We do face a problem in how we look at Japanese gardens I think.We tend to see sand, stones, pine trees and not beyond. We also, inevitably, see them through a veil of our experiences of western copies of them. In the case of British visitors this is particularly unfortunate, as our historical experience of Japanese gardens is rather a kitsch one. Long ago I remember listening to a lecture by Jill Raggett who has made a study of the Japanese garden in Britain – her doctoral thesis and the study ‘Shadowy Figures’ Japanese Garden Designers in Early Twentieth Century Britain, is unfortunately not published, but is available through the Japan Society's e-library. There is some information from her here. It seems that many British examples were built by Japanese people in Britain who had no particular knowledge of traditional garden building, I may be exaggerating slightly, but I think one early 20th century garden builder had come off a ship and found himself at a loose end and got into it that way! Modern versions are mostly amateur built and are very kitsch, to the extent that they actually have a negative impact on how Japanese gardens are seen.

My belief about why Japanese gardens work, is that they encapsulate certain spatial relations which go directly to our sub-consciously hard-wired sense of aesthetics – a bit like the best abstract art. Because of their simplicity, the very best classical gardens, appeal to this directly. I bet if you were able to boil down the formal relations between plants in a Piet Oudolf border, the trees in a Capability Brown landscape or the entire space of a Russell Page garden, you would uncover the same basic relations. In fact there is a whole study available here which shows just this. and here is a news item summarising another study  Put people in front of a model of Ryoan-ji apparently, move the stones, and people will find it less 'attractive'.

The Ensui-ji temple in Hagi, its relaxed style is more typical of many smaller temples

Trouble is, actually appreciating any of this requires a lot of Zen emptying of the mind, trying to put aside the concerns of being a first-time traveller in this extraordinary country and seeing through and beyond the mere physicality of what is directly in front of us, the memory of the last green tea macha latté with a cat drawn in the foam on top, the complexity of this morning's breakfast (what do I eat first?) or fretting about whether you will be able to catch the next train. But, I firmly believe, that if we understood this most sophisticated of art forms a bit better, it would help all of us as designers.



5 comments:

Steve Horsfield said...

hi Noel, you clearly had a great trip in japan. I used to live and work in Tokyo as a market director for Mars. You soon learn that colours and images have a different impact in Japan. What we think of as kitsch they often think is classy. I suspect some of this different mind set must influence their garden design and could explain why in the west we find it so hard to produce good Japanese gardens. Never the less your blog has brought back many memories of Japan. I recently came across a new Thai garden you would be interested in https://glebehouse.wordpress.com/2016/12/19/an-unexpected-formal-garden/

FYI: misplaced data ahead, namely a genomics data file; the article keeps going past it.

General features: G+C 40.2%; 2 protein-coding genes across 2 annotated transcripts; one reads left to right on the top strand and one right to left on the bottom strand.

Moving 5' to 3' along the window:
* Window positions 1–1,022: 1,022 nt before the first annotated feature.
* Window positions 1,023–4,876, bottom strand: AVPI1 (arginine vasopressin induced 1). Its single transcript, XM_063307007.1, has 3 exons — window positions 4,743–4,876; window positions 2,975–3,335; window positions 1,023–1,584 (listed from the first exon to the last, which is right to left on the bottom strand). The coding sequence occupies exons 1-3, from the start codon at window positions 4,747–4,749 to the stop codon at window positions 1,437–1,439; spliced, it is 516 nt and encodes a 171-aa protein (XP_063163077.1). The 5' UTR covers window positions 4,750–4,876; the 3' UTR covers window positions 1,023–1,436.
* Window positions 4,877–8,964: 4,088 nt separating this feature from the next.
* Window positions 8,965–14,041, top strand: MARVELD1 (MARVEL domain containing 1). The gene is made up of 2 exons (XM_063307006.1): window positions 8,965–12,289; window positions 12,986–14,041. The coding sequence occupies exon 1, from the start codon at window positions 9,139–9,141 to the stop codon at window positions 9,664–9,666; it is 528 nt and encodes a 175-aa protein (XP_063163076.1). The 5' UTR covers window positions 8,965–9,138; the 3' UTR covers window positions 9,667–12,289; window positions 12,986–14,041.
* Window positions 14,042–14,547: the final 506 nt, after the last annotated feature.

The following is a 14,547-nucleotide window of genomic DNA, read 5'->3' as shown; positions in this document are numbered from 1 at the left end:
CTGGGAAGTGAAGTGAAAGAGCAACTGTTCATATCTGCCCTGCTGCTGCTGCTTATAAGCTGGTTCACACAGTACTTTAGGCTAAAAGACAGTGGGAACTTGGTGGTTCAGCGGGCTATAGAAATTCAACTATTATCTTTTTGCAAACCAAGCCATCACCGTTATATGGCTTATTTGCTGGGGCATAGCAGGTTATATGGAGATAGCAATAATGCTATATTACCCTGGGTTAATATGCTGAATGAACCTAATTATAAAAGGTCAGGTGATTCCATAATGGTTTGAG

that puts Thai temples in a whole new dimension.
Cheers
Steve horsfield

Ed Morrow said...

An great post with excellent pictures. Are there more pictures? Having spent some time in Japan, I learned, after a while, to stop analyzing and just look. Just let it soak in, and after a while your emotional reactions come to the fore, unencumbered with western preconceptions. You can see what you are meant to see, and it is very rewarding.

It would be nice to know more about how these gardens are created. Who made them? Did they evolve over time?

Again, thanks for a marvelous post.

David L said...

Really enjoyable (and useful) article Noel - thank you. We are spending two weeks in Kyoto and elsewhere in April and it is good to hear your thoughts before we go. For me, certainly, spatial relations are the defining aesthetic factor in every garden.

Carla Amorim said...

Very interesting article! Having a big interest in Japanese gardens design and research for many years, I find your view a clear insight of how difficult it is for most westerns to see Japanese garden beauty and just be draw into its magic. I agree with Ed Morrow above when he mentions that sometimes we need to avoid the analyzing western way of seeing things and just watch, just be one with garden, just be... That is when the true beauty of the garden reveals itself, as we are also part of that same beauty, of nature and we fit perfectly because we are the same. That has to do with Japanese gardens being natural landscape gardens, made by man but representing untouched nature... Somehow that connects with our inner self and speaks to our mind as we stop "listening" to that outer noise you mentioned of our ordinary busy lifes,, and only listen to our heart, live the moment, appreciate the little things, exist.
Thank you!

Treeworker said...

Hey Noel
Thanks for your thought provoking blog of your Japan garden trip. In 2014 I organised a similar adventure & can empathise with the planning that goes into making a successful adventure & the subsequent thoughts of wanting participants to 'get' what they observe. For me this lasted 4-5 days before realising that we clutch our perspective such that for some time it's not possible to see but only to relate. That relating can only come from our individual perspective & our personal history that has woven it.
On noticing this within my travel companions the weight of concern was lifted & I too could begin the experience of seeing.
At this time an issue with western style Japanese gardens that I see is a distinct lack of understanding of the plants, their development & how their positioning & upkeep bear on the three dimensional composition.

Refreshing article. Thanks
Rob Knott